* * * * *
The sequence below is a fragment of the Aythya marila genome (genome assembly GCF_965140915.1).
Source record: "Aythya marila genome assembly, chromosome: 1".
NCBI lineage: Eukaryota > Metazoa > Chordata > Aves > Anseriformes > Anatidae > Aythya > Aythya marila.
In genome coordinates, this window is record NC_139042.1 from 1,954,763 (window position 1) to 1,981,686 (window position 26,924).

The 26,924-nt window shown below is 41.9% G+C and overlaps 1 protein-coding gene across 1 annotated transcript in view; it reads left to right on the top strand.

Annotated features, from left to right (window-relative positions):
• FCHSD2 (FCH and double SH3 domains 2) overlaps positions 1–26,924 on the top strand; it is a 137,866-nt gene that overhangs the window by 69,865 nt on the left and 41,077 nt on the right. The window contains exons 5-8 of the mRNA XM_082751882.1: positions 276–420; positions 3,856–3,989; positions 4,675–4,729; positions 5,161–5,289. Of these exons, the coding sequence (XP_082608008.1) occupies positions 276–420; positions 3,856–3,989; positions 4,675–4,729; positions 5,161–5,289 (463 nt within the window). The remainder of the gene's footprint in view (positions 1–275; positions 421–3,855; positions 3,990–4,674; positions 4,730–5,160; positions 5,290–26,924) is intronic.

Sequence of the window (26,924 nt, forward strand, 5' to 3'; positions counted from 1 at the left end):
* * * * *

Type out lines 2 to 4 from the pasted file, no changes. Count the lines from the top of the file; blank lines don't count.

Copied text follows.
Source record: "Aythya marila genome assembly, chromosome: 1".
NCBI lineage: Eukaryota > Metazoa > Chordata > Aves > Anseriformes > Anatidae > Aythya > Aythya marila.
In genome coordinates, this window is record NC_139042.1 from 1,954,763 (window position 1) to 1,981,686 (window position 26,924).